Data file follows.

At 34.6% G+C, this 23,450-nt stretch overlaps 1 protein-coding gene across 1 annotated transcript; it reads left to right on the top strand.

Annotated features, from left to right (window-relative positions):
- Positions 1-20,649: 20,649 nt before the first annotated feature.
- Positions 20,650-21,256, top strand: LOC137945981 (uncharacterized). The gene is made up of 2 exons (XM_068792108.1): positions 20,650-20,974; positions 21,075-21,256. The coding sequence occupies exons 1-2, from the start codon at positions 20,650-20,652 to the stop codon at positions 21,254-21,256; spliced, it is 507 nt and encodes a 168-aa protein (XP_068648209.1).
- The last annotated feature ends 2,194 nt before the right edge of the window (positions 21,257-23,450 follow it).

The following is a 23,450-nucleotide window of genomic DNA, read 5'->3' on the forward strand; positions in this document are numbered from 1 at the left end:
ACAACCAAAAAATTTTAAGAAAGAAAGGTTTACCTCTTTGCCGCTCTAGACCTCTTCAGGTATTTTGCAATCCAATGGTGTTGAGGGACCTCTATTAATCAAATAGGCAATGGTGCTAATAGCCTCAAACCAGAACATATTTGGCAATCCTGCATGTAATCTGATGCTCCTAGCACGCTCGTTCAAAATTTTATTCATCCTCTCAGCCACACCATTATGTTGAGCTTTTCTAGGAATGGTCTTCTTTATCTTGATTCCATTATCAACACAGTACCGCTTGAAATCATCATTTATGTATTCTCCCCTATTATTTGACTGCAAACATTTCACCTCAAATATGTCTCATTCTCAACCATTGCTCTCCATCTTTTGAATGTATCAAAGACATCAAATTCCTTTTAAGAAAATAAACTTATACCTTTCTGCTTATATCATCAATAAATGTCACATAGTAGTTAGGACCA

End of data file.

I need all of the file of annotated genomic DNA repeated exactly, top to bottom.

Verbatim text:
At 34.6% G+C, this 23,450-nt stretch overlaps 1 protein-coding gene across 1 annotated transcript; it reads left to right on the top strand.

Annotated features, from left to right (window-relative positions):
- Positions 1-20,649: 20,649 nt before the first annotated feature.
- Positions 20,650-21,256, top strand: LOC137945981 (uncharacterized). The gene is made up of 2 exons (XM_068792108.1): positions 20,650-20,974; positions 21,075-21,256. The coding sequence occupies exons 1-2, from the start codon at positions 20,650-20,652 to the stop codon at positions 21,254-21,256; spliced, it is 507 nt and encodes a 168-aa protein (XP_068648209.1).
- The last annotated feature ends 2,194 nt before the right edge of the window (positions 21,257-23,450 follow it).

The following is a 23,450-nucleotide window of genomic DNA, read 5'->3' on the forward strand; positions in this document are numbered from 1 at the left end:
ACAACCAAAAAATTTTAAGAAAGAAAGGTTTACCTCTTTGCCGCTCTAGACCTCTTCAGGTATTTTGCAATCCAATGGTGTTGAGGGACCTCTATTAATCAAATAGGCAATGGTGCTAATAGCCTCAAACCAGAACATATTTGGCAATCCTGCATGTAATCTGATGCTCCTAGCACGCTCGTTCAAAATTTTATTCATCCTCTCAGCCACACCATTATGTTGAGCTTTTCTAGGAATGGTCTTCTTTATCTTGATTCCATTATCAACACAGTACCGCTTGAAATCATCATTTATGTATTCTCCCCTATTATTTGACTGCAAACATTTCACCTCAAATATGTCTCATTCTCAACCATTGCTCTCCATCTTTTGAATGTATCAAAGACATCAAATTCCTTTTAAGAAAATAAACTTATACCTTTCTGCTTATATCATCAATAAATGTCACATAGTAGTTAGGACCA